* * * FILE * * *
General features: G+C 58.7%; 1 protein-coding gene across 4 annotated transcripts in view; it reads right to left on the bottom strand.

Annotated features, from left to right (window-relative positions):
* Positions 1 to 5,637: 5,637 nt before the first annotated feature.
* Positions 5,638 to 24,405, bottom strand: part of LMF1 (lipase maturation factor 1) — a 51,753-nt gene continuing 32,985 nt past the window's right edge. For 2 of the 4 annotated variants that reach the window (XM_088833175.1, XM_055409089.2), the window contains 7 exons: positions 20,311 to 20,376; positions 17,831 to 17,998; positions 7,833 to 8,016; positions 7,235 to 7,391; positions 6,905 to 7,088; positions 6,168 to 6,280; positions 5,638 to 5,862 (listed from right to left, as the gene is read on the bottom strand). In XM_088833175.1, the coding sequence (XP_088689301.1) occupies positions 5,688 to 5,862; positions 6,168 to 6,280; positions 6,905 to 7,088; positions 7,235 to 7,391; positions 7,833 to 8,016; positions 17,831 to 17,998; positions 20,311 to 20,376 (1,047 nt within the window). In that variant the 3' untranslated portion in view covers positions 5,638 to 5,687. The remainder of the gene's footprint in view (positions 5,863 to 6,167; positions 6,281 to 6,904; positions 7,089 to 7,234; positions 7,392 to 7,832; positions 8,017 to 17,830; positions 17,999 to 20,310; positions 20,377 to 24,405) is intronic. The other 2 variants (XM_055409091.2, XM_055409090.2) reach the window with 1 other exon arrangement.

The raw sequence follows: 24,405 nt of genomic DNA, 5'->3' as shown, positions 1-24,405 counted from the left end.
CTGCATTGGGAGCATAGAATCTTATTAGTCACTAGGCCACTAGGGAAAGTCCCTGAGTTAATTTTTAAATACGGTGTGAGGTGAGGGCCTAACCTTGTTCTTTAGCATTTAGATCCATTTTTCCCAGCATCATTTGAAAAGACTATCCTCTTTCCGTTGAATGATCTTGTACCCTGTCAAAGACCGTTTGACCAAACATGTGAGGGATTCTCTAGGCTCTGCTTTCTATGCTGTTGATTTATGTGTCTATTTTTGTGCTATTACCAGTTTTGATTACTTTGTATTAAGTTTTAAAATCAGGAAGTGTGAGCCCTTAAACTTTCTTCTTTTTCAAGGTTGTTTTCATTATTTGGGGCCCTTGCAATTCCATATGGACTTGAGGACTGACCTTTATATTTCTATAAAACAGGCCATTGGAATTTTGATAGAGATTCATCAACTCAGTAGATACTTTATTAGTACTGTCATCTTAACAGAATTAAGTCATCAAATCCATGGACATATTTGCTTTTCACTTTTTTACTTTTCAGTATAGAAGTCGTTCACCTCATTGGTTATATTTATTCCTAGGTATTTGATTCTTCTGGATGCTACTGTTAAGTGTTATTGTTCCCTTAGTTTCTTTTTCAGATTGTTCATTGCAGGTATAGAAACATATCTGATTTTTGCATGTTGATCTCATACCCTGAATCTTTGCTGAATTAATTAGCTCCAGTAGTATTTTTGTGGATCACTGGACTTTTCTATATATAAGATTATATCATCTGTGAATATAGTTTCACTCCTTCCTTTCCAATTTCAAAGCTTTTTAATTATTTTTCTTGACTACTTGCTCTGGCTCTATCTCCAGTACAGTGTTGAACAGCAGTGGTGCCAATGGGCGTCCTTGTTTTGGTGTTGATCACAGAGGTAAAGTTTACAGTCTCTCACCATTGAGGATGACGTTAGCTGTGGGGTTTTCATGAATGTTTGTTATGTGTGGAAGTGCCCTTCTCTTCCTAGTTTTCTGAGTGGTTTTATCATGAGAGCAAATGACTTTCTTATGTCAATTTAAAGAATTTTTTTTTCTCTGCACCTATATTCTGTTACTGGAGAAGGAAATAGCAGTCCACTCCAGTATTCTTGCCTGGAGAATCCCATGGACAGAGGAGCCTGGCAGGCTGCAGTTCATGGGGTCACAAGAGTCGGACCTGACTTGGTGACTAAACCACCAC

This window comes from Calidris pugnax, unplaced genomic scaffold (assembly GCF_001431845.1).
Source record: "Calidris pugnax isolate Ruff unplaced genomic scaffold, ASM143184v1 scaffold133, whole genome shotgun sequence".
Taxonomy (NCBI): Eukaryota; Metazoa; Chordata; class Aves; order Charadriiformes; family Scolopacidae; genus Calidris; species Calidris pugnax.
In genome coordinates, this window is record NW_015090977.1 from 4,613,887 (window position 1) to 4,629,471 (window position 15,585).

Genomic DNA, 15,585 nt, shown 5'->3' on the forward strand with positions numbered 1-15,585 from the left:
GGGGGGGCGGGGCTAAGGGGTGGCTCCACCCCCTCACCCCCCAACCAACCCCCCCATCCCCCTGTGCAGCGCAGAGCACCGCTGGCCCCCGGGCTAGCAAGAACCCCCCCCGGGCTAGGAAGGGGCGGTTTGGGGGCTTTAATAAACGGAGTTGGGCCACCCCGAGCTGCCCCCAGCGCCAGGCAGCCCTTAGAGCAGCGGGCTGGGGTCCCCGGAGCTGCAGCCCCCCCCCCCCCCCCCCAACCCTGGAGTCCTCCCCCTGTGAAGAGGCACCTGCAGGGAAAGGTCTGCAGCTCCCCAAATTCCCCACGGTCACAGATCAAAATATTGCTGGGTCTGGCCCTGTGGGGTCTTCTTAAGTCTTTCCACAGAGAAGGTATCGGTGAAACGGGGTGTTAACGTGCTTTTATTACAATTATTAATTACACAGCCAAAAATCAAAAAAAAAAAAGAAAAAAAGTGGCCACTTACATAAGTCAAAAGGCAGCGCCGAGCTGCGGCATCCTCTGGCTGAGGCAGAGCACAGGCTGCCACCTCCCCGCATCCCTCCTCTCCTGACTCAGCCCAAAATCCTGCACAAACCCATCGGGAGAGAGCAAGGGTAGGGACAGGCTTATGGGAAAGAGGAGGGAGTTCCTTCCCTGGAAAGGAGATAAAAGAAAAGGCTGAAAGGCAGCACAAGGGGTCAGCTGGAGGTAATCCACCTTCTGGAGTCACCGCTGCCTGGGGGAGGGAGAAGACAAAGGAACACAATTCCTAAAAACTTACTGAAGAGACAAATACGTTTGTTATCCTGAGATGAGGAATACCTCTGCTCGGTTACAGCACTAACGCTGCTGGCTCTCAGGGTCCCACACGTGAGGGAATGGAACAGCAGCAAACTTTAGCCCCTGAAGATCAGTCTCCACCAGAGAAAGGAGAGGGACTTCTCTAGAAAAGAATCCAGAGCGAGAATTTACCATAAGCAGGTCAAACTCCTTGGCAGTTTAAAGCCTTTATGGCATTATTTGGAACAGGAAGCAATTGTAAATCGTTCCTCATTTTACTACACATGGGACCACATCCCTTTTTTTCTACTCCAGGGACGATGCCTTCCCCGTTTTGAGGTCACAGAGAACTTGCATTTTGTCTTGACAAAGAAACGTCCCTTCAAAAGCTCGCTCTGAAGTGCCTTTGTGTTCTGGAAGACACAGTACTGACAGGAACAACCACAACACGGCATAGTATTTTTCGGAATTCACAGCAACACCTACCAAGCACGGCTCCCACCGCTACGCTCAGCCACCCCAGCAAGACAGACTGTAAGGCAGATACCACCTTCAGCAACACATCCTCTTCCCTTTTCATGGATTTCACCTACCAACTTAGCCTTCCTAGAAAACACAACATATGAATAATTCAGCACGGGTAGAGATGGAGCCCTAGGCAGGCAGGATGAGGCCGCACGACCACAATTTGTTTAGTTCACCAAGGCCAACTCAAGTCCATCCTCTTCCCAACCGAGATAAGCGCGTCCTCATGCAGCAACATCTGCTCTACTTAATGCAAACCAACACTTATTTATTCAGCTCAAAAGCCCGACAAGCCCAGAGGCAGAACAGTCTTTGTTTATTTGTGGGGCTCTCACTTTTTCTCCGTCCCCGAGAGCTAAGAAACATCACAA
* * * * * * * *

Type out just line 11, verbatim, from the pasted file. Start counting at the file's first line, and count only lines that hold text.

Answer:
Genomic DNA, 15,585 nt, shown 5'->3' on the forward strand with positions numbered 1-15,585 from the left: